"Reports of my Death..."
I'm sure most of you are familiar with the full quote from Mark Twain which begins in the title of today's post: "Reports of my death have been greatly exaggerated." This was part of a letter that Twain famously posted to the New York Journal in May, 1897, in response to an obituary the paper had printed earlier (the editor had apparently read a death notice for Twain's cousin, Samuel Ross Clemens, and confused the two). In the interest of historical accuracy, I suppose I ought to point out that the text of the actual handwritten note reads "... the report of my death was an exaggeration." Or something pretty close. Either way, the point is the same.
Anyway, regular readers here already know that I've endeavored to keep things interesting (or, at the very least, to feed my pretentions of scholarly and literary grandiosity) by littering these posts with occasional and sometimes gratuitous allusions to everyone from Homer to Haruki Murakami to Tim O'Brien to Virgil to Arthur Herzog (no, really!) to Charles Baudelaire and Walter Benjamin. Many of these references are arguably a bit on the oblique side (all the better to cultivate my pointy-headed mystique, of course) -- so why I am I now leading off with something as obvious and hackneyed as the quote from Twain?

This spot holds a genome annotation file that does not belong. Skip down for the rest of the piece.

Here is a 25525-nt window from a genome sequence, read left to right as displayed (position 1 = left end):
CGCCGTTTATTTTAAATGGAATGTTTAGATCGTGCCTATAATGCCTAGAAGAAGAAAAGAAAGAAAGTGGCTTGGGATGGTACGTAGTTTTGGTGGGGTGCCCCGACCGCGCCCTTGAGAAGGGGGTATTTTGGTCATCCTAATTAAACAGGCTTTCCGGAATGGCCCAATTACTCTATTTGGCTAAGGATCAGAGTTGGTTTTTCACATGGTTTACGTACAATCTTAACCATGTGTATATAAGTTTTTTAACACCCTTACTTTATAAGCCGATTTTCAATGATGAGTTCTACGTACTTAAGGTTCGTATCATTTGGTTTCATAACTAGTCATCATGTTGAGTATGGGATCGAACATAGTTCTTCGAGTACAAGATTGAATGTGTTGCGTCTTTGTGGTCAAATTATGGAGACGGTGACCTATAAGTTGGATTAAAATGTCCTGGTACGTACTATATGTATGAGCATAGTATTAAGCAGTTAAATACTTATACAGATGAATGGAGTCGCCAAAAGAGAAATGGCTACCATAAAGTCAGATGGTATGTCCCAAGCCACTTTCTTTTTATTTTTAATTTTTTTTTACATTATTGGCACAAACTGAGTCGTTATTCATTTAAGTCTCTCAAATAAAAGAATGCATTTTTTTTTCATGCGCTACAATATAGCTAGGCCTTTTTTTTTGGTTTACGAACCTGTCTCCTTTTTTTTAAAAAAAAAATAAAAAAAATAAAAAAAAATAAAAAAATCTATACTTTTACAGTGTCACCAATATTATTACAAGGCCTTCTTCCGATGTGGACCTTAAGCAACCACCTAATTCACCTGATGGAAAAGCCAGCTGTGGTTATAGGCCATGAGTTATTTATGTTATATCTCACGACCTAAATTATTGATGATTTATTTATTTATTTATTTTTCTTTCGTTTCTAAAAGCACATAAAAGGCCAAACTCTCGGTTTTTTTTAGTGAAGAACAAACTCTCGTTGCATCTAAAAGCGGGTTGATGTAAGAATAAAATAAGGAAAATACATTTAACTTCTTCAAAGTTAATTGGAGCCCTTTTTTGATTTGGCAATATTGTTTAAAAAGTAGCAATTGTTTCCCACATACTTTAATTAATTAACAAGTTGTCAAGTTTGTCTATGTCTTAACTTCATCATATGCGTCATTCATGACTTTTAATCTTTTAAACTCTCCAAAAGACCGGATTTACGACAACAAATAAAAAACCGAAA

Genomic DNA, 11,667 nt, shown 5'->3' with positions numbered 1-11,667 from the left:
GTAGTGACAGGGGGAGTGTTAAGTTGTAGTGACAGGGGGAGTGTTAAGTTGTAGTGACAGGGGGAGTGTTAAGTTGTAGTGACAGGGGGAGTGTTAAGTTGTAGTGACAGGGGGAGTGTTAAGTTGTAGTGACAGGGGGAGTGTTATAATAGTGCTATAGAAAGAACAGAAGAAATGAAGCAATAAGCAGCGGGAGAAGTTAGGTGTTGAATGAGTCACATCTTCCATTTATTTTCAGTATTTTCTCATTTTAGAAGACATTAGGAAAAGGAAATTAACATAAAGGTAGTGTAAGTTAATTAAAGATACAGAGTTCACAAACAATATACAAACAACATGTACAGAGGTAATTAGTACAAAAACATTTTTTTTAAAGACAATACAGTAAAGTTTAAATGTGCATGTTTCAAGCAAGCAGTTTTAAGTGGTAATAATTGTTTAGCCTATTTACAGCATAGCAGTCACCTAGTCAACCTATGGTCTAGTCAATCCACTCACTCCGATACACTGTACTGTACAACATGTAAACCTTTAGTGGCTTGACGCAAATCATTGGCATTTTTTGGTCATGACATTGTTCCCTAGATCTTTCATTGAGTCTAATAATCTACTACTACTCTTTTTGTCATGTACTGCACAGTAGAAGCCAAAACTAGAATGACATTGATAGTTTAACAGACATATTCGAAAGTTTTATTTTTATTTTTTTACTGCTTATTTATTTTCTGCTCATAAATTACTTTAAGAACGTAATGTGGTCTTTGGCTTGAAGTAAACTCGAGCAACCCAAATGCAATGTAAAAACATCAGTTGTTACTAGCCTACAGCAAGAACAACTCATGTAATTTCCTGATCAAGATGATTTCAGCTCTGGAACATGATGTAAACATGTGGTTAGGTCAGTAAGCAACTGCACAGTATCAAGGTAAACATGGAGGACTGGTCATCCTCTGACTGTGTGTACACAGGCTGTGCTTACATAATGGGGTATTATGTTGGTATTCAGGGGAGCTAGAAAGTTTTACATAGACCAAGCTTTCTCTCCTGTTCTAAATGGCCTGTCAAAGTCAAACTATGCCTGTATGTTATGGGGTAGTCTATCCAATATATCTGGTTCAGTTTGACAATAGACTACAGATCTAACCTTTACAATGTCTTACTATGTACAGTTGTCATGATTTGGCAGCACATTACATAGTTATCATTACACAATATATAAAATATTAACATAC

I guess because it seemed appropriate, that's all. Seriously, I wasn't going to post anything for another couple of days, but I found myself compelled to pass along the following:
1) I am not mortally injured, and
2) I still plan on resuming this whole running thing.
A few days ago, I was surprised to receive a phone call from a reporter at the New York Post asking me to verify whether or not I was, in fact, abandoning my plan to run all the streets of Brooklyn. I of course replied in the negative, and went on to explain that I'm merely taking some time off to rest up and heal a bit. And while I hadn't really thought about it prior to talking with this guy, after our conversation I realized that there were indeed a few hints here and there that might lead people to this (quite erroneous) conclusion.
Some of the confusion, of course, probably has its origins in my predilection for self-deprecatory rhetoric, and my apparent fondness for endlessly writing about the various aches and pains I've encountered and my general physical decrepitude. (When reading back through the archived posts, in fact, I was struck by the frequency with which I engaged in this sort of grousing. Yikes!)
But some of the rest might be traced to brief mentions in two relatively small local media outlets. First, a couple of weeks ago the Brooklyn Paper (a free weekly distributed to "bulk drop" locations throughout the borough's more upscale neighborhoods) ran this short piece which, though I didn't seem to notice at the time, does offer a somewhat distorted version of things. It calls me an "Iowa native," for instance, even though the "About Me" box at the very top of this blog clearly states that I'd moved to Brooklyn after "thirty years in New Jersey and another ten in Iowa." Moreover, the piece seems to imply that I might not even run the second half because I didn't think things all the way through, or simply because I'm "too lazy."